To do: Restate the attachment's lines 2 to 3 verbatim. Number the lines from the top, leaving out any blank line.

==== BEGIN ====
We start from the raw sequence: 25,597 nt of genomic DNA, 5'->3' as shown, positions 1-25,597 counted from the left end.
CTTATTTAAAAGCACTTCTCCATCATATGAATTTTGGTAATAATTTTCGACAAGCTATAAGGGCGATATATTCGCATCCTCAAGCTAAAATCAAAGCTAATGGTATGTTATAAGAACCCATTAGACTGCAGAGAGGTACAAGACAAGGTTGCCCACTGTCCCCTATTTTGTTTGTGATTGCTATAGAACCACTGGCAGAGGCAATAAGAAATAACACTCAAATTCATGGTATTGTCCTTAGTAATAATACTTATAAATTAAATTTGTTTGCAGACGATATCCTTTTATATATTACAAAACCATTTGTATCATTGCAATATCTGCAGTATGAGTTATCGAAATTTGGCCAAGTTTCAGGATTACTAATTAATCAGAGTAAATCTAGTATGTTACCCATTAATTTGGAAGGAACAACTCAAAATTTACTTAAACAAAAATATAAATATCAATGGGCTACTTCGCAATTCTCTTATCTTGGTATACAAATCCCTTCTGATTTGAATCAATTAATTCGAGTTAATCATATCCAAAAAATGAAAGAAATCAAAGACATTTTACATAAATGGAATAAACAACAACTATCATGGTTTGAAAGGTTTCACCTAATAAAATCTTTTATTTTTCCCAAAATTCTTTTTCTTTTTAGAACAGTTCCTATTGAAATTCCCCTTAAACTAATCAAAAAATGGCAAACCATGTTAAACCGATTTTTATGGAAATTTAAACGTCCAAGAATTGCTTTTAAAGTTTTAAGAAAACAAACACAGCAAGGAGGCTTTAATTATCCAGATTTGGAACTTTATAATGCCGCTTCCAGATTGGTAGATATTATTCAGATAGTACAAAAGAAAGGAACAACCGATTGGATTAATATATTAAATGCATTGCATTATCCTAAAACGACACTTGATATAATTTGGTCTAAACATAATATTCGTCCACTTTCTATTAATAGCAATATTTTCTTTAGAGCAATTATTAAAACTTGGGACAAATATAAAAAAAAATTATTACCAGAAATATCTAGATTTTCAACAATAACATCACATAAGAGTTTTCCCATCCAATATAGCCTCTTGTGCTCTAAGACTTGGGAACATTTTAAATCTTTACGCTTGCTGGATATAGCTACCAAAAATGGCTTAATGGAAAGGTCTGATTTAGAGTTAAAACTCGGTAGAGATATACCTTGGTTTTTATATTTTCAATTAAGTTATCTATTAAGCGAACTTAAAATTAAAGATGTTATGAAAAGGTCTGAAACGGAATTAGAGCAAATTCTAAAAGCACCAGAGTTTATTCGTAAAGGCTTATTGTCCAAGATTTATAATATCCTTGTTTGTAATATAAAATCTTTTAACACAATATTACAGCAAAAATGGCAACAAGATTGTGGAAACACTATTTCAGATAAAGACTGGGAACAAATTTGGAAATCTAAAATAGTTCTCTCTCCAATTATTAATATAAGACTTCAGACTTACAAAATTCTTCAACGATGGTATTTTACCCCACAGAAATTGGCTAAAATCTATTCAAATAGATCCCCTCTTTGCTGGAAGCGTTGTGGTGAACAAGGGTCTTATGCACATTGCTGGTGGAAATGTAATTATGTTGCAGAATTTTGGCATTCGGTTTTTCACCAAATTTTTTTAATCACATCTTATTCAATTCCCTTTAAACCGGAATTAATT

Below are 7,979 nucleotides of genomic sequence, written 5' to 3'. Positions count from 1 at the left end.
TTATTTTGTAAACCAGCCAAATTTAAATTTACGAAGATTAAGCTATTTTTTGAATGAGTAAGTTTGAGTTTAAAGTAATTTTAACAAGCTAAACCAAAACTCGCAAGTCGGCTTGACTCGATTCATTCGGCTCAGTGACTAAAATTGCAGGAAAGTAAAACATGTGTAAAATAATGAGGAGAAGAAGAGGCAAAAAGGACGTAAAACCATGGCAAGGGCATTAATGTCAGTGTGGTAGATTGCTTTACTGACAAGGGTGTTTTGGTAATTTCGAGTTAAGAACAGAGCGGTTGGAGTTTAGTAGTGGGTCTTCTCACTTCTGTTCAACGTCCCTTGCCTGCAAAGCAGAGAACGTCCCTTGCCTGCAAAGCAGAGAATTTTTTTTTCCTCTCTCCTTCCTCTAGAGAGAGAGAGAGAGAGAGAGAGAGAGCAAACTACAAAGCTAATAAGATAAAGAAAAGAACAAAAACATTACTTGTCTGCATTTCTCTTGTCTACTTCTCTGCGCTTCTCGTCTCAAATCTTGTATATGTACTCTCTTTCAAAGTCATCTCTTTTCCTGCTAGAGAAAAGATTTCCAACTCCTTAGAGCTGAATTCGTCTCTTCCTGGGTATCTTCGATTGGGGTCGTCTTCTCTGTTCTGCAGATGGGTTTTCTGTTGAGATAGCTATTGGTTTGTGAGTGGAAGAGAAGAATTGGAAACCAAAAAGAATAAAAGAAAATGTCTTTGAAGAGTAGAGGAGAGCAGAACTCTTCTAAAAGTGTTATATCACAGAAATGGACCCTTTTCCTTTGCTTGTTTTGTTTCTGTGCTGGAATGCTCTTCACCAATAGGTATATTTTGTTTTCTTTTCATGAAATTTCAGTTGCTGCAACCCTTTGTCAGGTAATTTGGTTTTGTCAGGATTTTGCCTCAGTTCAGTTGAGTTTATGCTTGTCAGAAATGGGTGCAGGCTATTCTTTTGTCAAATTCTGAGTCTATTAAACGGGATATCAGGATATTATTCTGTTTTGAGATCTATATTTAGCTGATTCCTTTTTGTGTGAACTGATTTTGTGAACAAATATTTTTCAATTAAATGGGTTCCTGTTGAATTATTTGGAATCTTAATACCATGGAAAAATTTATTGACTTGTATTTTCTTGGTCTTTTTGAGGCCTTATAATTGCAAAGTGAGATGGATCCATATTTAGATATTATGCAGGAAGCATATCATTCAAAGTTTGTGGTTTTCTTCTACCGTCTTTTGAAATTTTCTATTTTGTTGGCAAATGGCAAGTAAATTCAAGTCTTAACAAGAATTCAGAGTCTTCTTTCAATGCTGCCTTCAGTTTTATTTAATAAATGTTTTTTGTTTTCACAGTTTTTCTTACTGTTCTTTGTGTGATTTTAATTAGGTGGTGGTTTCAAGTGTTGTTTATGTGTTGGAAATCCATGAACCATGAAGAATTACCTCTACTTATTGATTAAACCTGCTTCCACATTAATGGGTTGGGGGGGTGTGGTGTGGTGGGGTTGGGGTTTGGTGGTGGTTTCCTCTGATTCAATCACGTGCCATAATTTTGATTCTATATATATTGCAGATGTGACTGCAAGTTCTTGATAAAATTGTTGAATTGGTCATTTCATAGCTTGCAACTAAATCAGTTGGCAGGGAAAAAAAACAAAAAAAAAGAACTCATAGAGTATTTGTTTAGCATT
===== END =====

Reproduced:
CTTATTTAAAAGCACTTCTCCATCATATGAATTTTGGTAATAATTTTCGACAAGCTATAAGGGCGATATATTCGCATCCTCAAGCTAAAATCAAAGCTAATGGTATGTTATAAGAACCCATTAGACTGCAGAGAGGTACAAGACAAGGTTGCCCACTGTCCCCTATTTTGTTTGTGATTGCTATAGAACCACTGGCAGAGGCAATAAGAAATAACACTCAAATTCATGGTATTGTCCTTAGTAATAATACTTATAAATTAAATTTGTTTGCAGACGATATCCTTTTATATATTACAAAACCATTTGTATCATTGCAATATCTGCAGTATGAGTTATCGAAATTTGGCCAAGTTTCAGGATTACTAATTAATCAGAGTAAATCTAGTATGTTACCCATTAATTTGGAAGGAACAACTCAAAATTTACTTAAACAAAAATATAAATATCAATGGGCTACTTCGCAATTCTCTTATCTTGGTATACAAATCCCTTCTGATTTGAATCAATTAATTCGAGTTAATCATATCCAAAAAATGAAAGAAATCAAAGACATTTTACATAAATGGAATAAACAACAACTATCATGGTTTGAAAGGTTTCACCTAATAAAATCTTTTATTTTTCCCAAAATTCTTTTTCTTTTTAGAACAGTTCCTATTGAAATTCCCCTTAAACTAATCAAAAAATGGCAAACCATGTTAAACCGATTTTTATGGAAATTTAAACGTCCAAGAATTGCTTTTAAAGTTTTAAGAAAACAAACACAGCAAGGAGGCTTTAATTATCCAGATTTGGAACTTTATAATGCCGCTTCCAGATTGGTAGATATTATTCAGATAGTACAAAAGAAAGGAACAACCGATTGGATTAATATATTAAATGCATTGCATTATCCTAAAACGACACTTGATATAATTTGGTCTAAACATAATATTCGTCCACTTTCTATTAATAGCAATATTTTCTTTAGAGCAATTATTAAAACTTGGGACAAATATAAAAAAAAATTATTACCAGAAATATCTAGATTTTCAACAATAACATCACATAAGAGTTTTCCCATCCAATATAGCCTCTTGTGCTCTAAGACTTGGGAACATTTTAAATCTTTACGCTTGCTGGATATAGCTACCAAAAATGGCTTAATGGAAAGGTCTGATTTAGAGTTAAAACTCGGTAGAGATATACCTTGGTTTTTATATTTTCAATTAAGTTATCTATTAAGCGAACTTAAAATTAAAGATGTTATGAAAAGGTCTGAAACGGAATTAGAGCAAATTCTAAAAGCACCAGAGTTTATTCGTAAAGGCTTATTGTCCAAGATTTATAATATCCTTGTTTGTAATATAAAATCTTTTAACACAATATTACAGCAAAAATGGCAACAAGATTGTGGAAACACTATTTCAGATAAAGACTGGGAACAAATTTGGAAATCTAAAATAGTTCTCTCTCCAATTATTAATATAAGACTTCAGACTTACAAAATTCTTCAACGATGGTATTTTACCCCACAGAAATTGGCTAAAATCTATTCAAATAGATCCCCTCTTTGCTGGAAGCGTTGTGGTGAACAAGGGTCTTATGCACATTGCTGGTGGAAATGTAATTATGTTGCAGAATTTTGGCATTCGGTTTTTCACCAAATTTTTTTAATCACATCTTATTCAATTCCCTTTAAACCGGAATTAATT

Below are 7,979 nucleotides of genomic sequence, written 5' to 3'. Positions count from 1 at the left end.